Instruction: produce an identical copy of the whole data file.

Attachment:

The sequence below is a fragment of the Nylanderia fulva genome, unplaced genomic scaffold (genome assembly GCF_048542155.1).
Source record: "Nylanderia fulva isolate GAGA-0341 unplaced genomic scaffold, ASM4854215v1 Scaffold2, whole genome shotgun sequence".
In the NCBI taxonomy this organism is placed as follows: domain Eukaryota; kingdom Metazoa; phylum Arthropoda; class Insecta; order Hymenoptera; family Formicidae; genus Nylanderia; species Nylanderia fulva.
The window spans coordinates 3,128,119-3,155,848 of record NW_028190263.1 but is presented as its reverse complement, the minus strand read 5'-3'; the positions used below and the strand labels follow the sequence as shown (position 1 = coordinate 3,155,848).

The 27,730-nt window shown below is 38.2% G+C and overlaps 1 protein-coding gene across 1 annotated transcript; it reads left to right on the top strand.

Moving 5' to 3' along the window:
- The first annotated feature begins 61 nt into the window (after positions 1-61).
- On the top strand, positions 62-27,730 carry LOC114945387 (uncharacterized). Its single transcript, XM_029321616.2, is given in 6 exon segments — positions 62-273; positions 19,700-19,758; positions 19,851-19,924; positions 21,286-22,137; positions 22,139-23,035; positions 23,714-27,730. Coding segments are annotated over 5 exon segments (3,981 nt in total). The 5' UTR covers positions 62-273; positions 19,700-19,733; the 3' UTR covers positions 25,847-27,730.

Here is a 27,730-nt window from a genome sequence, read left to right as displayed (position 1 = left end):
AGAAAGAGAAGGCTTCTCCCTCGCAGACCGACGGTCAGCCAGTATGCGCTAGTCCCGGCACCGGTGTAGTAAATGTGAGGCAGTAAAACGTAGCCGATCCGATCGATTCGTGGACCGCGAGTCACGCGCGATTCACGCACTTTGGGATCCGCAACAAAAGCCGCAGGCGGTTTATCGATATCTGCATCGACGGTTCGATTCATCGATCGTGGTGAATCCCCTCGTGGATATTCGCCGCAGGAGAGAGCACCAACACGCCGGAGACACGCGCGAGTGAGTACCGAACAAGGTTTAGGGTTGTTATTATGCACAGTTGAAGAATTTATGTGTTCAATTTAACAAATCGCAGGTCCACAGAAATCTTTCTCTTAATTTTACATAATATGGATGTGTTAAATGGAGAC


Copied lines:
The sequence below is a fragment of the Nylanderia fulva genome, unplaced genomic scaffold (genome assembly GCF_048542155.1).
Source record: "Nylanderia fulva isolate GAGA-0341 unplaced genomic scaffold, ASM4854215v1 Scaffold2, whole genome shotgun sequence".
In the NCBI taxonomy this organism is placed as follows: domain Eukaryota; kingdom Metazoa; phylum Arthropoda; class Insecta; order Hymenoptera; family Formicidae; genus Nylanderia; species Nylanderia fulva.
The window spans coordinates 3,128,119-3,155,848 of record NW_028190263.1 but is presented as its reverse complement, the minus strand read 5'-3'; the positions used below and the strand labels follow the sequence as shown (position 1 = coordinate 3,155,848).

The 27,730-nt window shown below is 38.2% G+C and overlaps 1 protein-coding gene across 1 annotated transcript; it reads left to right on the top strand.

Moving 5' to 3' along the window:
- The first annotated feature begins 61 nt into the window (after positions 1-61).
- On the top strand, positions 62-27,730 carry LOC114945387 (uncharacterized). Its single transcript, XM_029321616.2, is given in 6 exon segments — positions 62-273; positions 19,700-19,758; positions 19,851-19,924; positions 21,286-22,137; positions 22,139-23,035; positions 23,714-27,730. Coding segments are annotated over 5 exon segments (3,981 nt in total). The 5' UTR covers positions 62-273; positions 19,700-19,733; the 3' UTR covers positions 25,847-27,730.

Here is a 27,730-nt window from a genome sequence, read left to right as displayed (position 1 = left end):
AGAAAGAGAAGGCTTCTCCCTCGCAGACCGACGGTCAGCCAGTATGCGCTAGTCCCGGCACCGGTGTAGTAAATGTGAGGCAGTAAAACGTAGCCGATCCGATCGATTCGTGGACCGCGAGTCACGCGCGATTCACGCACTTTGGGATCCGCAACAAAAGCCGCAGGCGGTTTATCGATATCTGCATCGACGGTTCGATTCATCGATCGTGGTGAATCCCCTCGTGGATATTCGCCGCAGGAGAGAGCACCAACACGCCGGAGACACGCGCGAGTGAGTACCGAACAAGGTTTAGGGTTGTTATTATGCACAGTTGAAGAATTTATGTGTTCAATTTAACAAATCGCAGGTCCACAGAAATCTTTCTCTTAATTTTACATAATATGGATGTGTTAAATGGAGAC